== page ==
Saul baffles the Jews in Damascus. They expect him to defend Judaism against the new movement, but now he is preaching that Jesus is the Son of God (v. 20) and proving that Jesus is the Christ (v. 22). Luke tells of their reaction, they are astonished (v. 21) and baffled (v. 22). Meanwhile, Saul grows more and more powerful. He cannot be beaten in argument and so the Jews plan to kill him instead (v. 23). Here is another example of unreasonable and unreasoning blind belligerence.
The reluctance of the believers in Jerusalem to accept Saul was only broken by the encouraging intervention of Barnabas (v. 27). Saul is described as “speaking boldly” (v. 28), and he “talked and debated with the Hellenistic Jews” (v. 29), but again the response is not to recognise his argument but to seek to kill him (v. 29). For his own safety he is sent to his hometown of Tarsus (v. 30).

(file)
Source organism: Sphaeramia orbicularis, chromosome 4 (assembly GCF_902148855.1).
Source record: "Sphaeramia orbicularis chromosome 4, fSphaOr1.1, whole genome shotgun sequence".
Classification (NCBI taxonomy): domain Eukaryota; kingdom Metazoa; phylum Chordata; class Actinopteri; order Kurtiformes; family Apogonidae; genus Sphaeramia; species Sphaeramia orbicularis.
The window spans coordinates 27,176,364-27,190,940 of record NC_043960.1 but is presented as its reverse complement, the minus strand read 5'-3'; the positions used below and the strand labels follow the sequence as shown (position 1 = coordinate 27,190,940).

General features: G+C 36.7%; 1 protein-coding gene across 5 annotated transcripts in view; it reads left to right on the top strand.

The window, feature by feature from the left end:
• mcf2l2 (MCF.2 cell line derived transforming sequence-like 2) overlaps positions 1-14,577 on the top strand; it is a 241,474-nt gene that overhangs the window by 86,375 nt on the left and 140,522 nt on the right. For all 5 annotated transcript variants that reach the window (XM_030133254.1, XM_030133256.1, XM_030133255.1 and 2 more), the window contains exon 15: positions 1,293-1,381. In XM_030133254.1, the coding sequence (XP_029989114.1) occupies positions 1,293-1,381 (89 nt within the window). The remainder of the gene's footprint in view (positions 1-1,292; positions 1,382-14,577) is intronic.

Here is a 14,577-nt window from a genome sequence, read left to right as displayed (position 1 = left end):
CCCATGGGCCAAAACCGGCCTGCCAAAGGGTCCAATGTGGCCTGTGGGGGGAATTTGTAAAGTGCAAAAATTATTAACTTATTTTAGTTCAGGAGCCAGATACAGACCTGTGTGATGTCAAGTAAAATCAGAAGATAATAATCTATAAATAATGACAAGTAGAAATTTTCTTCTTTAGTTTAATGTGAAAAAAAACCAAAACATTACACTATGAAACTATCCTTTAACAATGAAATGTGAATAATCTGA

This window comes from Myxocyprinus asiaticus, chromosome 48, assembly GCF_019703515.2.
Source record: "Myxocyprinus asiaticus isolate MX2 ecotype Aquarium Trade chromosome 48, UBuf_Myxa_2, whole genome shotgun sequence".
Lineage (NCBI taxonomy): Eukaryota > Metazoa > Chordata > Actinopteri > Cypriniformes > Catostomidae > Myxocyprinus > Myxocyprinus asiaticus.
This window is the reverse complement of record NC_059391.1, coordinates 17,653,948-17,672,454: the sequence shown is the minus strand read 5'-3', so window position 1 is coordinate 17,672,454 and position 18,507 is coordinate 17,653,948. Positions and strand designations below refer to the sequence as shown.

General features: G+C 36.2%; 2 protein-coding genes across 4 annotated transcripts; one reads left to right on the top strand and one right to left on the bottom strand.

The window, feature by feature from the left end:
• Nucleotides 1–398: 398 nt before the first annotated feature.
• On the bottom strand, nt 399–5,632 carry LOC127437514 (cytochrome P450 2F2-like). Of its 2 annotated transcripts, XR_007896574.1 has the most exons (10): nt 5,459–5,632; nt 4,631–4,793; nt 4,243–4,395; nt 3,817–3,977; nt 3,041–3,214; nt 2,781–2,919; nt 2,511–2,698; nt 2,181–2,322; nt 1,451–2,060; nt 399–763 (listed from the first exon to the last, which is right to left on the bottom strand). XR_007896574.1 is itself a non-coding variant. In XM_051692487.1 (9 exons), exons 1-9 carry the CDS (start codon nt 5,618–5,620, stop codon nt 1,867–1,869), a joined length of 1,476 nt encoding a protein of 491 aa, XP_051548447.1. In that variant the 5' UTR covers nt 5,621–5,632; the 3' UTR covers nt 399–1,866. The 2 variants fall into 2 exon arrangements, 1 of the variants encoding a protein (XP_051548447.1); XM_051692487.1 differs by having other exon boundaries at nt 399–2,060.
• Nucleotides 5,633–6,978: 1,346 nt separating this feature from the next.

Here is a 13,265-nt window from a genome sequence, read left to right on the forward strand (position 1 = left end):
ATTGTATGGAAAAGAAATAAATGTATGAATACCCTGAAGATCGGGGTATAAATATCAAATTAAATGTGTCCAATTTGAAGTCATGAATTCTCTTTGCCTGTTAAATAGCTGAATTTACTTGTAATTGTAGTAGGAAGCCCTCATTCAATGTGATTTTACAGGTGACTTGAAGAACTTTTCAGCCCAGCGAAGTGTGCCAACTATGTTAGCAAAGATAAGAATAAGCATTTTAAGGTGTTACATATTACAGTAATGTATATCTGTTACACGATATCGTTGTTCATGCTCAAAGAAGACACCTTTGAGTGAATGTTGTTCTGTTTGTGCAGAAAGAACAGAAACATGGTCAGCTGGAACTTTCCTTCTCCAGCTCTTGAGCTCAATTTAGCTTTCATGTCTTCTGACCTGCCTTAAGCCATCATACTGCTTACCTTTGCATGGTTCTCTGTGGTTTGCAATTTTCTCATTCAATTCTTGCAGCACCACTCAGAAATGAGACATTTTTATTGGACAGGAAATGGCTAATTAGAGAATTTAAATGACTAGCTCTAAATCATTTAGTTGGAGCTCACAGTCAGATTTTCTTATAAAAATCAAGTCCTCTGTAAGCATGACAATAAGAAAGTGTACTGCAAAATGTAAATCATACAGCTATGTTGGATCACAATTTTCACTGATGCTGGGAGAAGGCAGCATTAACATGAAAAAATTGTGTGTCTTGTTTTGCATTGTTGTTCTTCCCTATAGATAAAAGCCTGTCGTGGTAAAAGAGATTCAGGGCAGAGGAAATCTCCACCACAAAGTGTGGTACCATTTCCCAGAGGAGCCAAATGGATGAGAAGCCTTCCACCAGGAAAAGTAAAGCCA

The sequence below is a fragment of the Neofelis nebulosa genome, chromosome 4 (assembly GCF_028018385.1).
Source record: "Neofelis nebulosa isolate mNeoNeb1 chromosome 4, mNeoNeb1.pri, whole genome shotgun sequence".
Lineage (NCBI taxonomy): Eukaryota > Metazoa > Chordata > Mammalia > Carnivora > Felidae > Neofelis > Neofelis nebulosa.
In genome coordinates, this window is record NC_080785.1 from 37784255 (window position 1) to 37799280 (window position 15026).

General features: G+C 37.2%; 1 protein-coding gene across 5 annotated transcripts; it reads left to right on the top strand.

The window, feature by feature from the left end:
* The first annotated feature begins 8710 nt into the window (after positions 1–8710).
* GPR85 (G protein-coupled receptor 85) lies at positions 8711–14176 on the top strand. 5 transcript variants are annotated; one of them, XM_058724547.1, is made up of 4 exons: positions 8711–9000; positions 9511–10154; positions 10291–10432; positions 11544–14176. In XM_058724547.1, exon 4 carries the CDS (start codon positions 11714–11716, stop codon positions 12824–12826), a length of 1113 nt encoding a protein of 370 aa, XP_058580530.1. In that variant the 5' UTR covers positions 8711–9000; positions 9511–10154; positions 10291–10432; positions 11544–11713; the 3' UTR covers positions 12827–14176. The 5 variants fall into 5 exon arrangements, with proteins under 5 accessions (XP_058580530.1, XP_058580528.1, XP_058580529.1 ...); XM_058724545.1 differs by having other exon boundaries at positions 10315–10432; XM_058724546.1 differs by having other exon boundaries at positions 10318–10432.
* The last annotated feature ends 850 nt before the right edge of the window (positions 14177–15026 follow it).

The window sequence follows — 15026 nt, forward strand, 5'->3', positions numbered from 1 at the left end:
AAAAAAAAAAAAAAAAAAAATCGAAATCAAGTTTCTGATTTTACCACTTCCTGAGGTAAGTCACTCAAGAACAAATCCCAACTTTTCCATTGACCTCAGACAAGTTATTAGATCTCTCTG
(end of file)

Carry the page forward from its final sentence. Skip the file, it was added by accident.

The following verse (v. 31) is a summary of the life of the church at this time. It is probably about AD 35. The church now has a time of peace. It is free of external threat, strengthened and encouraged by the Holy Spirit, growing numerically and living in reverence of God. With Saul’s conversion, the persecutions which followed the death of Stephen come to an end.
Luke’s account of Saul’s conversion is now complete. Paul’s calling was to take the gospel not only to Jews but to the Gentile world. He was God’s chosen instrument to bring about the spread of the gospel throughout the Roman Empire.
The effects of his conversion are seen starkly in his changed intention; he approaches Damascus to arrest followers of the Way (v. 2), but when he arrives in the city, he preaches that Jesus is God the Son (v. 20).
This gospel, which will turn the world upside down, will first transform its messenger. Paul’s contribution to the Gentile mission was unique, but first he had to experience the revolutionary newness of being in Christ (2 Corinthians 5:17).
The emphasis of Paul’s ministry and God’s gospel is that at the centre of God’s purpose is a person: Jesus Christ, the Son of God.
Saul’s opposition to Christ is apparent from Acts 7–9. How has Saul changed after he met the risen Christ? How have you changed after you believed in Jesus?
Reflect on the experience of the church in Acts 9:31. How do you think a church “living in the fear of the Lord and encouraged by the Holy Spirit” would look like?